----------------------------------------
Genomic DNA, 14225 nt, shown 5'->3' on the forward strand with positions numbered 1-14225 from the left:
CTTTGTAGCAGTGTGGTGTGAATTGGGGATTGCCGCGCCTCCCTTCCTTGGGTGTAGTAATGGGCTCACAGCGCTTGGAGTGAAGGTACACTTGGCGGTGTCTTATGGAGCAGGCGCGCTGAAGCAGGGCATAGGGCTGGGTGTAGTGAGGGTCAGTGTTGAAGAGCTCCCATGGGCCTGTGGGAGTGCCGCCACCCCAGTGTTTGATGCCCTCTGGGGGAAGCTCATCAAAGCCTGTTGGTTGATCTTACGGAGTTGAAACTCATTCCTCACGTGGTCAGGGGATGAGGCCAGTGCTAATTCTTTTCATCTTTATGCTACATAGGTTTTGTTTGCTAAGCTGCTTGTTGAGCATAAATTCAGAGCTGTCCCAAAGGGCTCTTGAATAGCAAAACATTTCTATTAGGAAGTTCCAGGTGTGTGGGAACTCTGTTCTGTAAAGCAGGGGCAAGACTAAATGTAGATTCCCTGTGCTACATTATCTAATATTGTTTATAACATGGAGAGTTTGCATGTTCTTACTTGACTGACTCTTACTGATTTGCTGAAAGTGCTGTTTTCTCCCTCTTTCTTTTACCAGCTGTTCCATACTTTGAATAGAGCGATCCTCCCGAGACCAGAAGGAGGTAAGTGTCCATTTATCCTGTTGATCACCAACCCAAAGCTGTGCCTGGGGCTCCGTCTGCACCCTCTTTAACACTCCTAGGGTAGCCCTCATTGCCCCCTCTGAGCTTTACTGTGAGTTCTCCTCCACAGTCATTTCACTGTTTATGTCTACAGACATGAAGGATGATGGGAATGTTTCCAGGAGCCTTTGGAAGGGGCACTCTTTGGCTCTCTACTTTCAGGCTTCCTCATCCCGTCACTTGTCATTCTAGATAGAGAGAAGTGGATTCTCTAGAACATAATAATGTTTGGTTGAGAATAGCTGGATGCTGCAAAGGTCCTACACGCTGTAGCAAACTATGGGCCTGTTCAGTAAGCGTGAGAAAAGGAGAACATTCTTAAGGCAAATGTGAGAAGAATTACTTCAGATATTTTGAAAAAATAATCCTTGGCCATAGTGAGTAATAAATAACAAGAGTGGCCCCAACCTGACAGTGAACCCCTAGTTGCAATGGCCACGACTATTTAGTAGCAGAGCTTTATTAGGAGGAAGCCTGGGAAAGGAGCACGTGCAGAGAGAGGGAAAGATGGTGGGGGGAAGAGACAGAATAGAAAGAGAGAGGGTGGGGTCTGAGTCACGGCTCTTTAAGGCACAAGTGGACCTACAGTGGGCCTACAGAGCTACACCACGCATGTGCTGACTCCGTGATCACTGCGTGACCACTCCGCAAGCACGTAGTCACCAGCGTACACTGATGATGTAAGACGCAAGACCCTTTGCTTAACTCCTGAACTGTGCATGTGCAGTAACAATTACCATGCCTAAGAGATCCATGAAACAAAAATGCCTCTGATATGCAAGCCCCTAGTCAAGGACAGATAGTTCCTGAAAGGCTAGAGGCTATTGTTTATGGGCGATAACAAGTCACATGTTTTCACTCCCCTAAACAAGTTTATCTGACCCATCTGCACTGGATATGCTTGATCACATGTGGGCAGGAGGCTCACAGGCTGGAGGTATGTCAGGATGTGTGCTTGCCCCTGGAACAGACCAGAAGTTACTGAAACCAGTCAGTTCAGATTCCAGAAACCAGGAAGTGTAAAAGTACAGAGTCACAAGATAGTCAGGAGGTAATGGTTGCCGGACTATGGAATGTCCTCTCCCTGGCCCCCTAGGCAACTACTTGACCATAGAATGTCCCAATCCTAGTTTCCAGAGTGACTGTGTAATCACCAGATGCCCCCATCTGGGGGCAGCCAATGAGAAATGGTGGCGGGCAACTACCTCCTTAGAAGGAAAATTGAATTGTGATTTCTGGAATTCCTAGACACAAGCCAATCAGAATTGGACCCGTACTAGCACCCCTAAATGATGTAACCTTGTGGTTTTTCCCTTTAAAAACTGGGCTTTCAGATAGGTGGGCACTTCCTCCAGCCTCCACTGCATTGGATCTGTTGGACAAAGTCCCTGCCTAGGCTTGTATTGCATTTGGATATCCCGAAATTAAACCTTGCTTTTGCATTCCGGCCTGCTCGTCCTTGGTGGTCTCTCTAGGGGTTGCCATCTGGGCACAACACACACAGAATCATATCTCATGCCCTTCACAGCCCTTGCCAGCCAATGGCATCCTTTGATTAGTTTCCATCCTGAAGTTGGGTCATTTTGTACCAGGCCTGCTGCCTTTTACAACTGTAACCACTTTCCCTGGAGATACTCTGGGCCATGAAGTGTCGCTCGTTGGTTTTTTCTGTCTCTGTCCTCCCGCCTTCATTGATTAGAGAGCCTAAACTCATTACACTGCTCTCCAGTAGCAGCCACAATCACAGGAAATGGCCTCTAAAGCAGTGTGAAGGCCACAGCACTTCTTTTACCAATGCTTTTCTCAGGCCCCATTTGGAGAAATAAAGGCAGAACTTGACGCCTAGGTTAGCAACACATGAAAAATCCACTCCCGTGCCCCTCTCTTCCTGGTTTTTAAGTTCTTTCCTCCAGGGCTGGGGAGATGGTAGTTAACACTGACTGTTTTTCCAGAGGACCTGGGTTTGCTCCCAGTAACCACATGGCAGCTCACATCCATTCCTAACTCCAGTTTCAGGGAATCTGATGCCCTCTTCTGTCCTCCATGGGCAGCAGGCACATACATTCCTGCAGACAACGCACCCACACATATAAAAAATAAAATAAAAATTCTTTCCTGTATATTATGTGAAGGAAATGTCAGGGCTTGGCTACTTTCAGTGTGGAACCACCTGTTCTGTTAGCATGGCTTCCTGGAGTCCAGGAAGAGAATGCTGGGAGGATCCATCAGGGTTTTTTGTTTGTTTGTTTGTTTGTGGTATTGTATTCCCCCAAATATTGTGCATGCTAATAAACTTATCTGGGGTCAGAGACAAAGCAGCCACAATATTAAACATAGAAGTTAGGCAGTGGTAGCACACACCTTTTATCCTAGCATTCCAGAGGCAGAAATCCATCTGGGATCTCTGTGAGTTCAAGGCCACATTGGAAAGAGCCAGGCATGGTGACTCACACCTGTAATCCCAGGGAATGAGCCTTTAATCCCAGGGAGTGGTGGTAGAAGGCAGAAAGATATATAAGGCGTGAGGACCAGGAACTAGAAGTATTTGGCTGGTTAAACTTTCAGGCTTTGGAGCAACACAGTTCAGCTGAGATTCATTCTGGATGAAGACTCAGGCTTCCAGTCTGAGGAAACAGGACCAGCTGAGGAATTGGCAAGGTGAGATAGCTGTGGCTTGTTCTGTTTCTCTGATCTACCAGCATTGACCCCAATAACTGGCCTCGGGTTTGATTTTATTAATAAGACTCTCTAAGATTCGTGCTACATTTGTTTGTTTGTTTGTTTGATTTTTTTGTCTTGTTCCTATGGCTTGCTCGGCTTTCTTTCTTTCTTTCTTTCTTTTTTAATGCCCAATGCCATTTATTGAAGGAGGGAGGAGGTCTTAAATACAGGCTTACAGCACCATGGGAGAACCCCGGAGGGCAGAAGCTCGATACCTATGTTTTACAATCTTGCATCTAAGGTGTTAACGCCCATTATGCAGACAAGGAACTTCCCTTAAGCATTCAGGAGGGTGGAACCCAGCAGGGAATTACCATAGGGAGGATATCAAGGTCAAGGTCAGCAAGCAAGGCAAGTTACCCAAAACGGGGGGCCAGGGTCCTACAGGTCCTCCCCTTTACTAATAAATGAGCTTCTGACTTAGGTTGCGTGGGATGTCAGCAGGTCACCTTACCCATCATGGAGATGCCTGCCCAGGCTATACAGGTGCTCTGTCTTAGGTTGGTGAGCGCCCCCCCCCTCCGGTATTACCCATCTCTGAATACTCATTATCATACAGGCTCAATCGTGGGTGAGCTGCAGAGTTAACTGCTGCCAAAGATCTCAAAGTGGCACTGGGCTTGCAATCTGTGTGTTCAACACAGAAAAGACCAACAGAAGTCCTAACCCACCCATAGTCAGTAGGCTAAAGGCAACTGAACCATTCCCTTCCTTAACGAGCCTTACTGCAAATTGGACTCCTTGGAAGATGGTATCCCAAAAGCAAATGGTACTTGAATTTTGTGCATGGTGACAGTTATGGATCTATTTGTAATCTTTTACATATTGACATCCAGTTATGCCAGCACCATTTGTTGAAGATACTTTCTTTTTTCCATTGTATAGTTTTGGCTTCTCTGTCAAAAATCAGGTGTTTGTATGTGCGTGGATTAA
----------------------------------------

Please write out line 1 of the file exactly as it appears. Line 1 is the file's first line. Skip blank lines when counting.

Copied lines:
Genomic DNA, 14225 nt, shown 5'->3' on the forward strand with positions numbered 1-14225 from the left: